Malicious Android Malware Intercepts Your Bank’s Phone Calls and Texts
A scary malware is embedding itself into Android devices and intercepting private data between you and your bank.
Malware has always been and will continue to be, a concern for users attempting to protect their mobile security. Now, a new piece of software, known as Fakebank, is taking device hijacking to the next level. Previous versions of the malware have been able to intercept SMS text messages from your bank and present users with fake banking login windows. However, Fakebank has gone beyond that and can now intercept your confidential phone calls. How can this disturbing strain of malware be stopped?
An excellent way to start is to secure your device from becoming infected by malware. Most cases of the Fakebank malware occurred from downloading software from third-party app markets and through social media. dfndr security’s full virus scan feature ensures that all files and programs on your Android’s internal memory or external SD card are entirely secure.
Read More: What You Need to Know About Online Banking
Of course, being protected is also about practicing basic security guidelines in your day to day smartphone habits. Here are a few tips you can follow to prevent your device from becoming infected by malware such as Fakebank.
Download From Reputable App Stores
Most malicious apps do not come directly from the official Google Play Store but from other questionable third-party markets. Worse yet, some applications are downloaded directly from the web due to receiving a link on social media or within an email. Make sure you only download from reputable sources such as Google Play or the Amazon App Store.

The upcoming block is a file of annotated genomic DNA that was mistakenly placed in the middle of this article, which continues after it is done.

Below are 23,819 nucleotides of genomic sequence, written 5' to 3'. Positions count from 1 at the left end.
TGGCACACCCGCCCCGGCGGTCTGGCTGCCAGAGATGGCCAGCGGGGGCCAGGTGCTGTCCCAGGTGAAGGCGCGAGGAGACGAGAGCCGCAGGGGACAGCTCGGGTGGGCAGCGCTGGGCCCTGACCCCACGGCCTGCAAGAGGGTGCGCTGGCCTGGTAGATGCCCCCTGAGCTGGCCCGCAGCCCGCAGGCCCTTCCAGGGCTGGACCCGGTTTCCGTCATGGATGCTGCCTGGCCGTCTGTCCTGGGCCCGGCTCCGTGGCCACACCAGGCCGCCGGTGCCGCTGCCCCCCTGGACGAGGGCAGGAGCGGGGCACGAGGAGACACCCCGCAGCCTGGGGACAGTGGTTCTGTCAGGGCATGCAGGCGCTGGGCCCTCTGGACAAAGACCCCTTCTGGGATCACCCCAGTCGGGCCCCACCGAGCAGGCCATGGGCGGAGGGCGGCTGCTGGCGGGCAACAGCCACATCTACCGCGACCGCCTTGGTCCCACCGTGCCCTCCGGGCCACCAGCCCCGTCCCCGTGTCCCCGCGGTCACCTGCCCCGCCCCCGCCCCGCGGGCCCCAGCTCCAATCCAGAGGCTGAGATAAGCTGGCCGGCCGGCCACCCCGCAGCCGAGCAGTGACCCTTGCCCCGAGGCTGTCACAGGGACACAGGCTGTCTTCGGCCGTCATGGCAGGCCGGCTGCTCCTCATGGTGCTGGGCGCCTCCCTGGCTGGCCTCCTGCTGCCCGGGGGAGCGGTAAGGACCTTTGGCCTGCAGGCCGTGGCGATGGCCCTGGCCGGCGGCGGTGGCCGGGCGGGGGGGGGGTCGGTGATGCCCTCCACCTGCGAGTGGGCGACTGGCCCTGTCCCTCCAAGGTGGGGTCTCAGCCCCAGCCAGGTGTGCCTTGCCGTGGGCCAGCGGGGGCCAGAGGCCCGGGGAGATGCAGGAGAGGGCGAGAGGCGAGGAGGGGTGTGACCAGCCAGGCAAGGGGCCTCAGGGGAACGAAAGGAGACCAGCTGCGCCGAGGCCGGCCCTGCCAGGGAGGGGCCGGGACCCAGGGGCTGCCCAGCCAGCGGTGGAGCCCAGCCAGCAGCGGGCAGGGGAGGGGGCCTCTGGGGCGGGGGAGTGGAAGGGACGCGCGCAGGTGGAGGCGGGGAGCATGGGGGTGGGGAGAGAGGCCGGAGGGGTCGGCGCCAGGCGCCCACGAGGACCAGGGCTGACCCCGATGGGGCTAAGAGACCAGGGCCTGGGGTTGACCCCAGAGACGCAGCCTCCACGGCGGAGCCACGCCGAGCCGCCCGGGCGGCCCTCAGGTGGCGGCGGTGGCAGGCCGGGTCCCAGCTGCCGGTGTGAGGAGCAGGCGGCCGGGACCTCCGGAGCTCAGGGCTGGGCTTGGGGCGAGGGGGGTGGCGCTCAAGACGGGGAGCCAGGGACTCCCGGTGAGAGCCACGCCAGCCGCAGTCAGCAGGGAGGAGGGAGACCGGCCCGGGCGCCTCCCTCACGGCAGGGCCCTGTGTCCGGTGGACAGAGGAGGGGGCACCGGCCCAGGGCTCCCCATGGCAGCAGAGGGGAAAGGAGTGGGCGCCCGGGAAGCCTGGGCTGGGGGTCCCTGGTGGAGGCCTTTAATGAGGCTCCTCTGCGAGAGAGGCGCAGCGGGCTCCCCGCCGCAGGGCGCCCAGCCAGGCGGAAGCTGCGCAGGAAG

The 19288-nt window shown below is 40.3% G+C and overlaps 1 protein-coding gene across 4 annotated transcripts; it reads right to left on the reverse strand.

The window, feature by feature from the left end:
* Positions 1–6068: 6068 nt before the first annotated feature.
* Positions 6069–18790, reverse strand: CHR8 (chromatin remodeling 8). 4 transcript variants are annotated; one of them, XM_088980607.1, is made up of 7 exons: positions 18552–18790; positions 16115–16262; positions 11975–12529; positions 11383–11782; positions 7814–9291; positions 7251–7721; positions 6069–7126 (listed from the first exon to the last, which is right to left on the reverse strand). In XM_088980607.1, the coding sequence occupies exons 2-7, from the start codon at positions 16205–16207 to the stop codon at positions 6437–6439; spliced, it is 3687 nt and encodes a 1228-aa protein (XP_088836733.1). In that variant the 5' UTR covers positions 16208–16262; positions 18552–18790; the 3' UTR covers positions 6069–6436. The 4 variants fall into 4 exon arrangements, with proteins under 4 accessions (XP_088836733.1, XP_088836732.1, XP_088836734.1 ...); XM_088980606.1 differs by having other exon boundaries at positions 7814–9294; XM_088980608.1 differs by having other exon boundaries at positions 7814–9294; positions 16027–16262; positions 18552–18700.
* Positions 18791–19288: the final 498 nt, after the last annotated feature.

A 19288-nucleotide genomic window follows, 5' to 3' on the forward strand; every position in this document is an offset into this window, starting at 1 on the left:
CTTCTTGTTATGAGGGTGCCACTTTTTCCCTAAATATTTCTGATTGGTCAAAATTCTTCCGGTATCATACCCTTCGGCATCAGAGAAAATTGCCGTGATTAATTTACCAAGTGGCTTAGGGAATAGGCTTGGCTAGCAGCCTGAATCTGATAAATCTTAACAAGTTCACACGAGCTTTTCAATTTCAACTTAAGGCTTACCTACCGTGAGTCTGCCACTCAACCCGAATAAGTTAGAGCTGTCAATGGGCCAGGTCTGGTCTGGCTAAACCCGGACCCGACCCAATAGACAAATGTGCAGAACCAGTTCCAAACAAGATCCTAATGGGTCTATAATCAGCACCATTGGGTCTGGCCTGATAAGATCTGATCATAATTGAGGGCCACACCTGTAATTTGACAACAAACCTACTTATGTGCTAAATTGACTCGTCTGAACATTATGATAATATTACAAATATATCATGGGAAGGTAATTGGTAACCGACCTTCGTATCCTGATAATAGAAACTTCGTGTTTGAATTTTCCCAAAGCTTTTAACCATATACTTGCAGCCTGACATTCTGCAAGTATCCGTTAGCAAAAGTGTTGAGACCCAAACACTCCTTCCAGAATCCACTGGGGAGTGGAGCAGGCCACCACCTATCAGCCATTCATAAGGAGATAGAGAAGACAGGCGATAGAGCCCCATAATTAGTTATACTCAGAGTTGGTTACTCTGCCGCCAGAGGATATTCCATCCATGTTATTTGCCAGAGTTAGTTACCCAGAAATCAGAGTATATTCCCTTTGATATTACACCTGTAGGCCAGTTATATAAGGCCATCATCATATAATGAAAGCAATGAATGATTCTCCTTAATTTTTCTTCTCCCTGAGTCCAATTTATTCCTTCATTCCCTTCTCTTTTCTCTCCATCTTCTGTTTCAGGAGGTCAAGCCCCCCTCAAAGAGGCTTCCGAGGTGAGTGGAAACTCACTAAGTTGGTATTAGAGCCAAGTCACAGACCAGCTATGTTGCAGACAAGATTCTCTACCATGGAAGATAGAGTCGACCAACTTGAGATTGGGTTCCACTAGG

Dole Out App Permissions Carefully
When you install an application, it may ask you for specific permissions to access parts of your phone. Fakebank takes advantage of a permission setting in some Android versions called ‘System Alert Window,’ allowing the app to display an official message that appears to be from your phone itself. Before accepting any permissions for apps you download, use your best judgment to determine what an app truly needs to access in order to function.
Make Sure Your Bank Security is Updated
Lastly, although not entirely related, be sure that your bank account security is adequately set up. While Fakebank does have an ability to intercept SMS two-factor messages, it still doesn’t hurt to set the feature up to protect yourself against other types of malware. Also, check with your bank to see if you can receive emails alerts for any suspicious logins.
Follow these bits of advice, and you should be just a tad safer from malicious malware like Fakebank.
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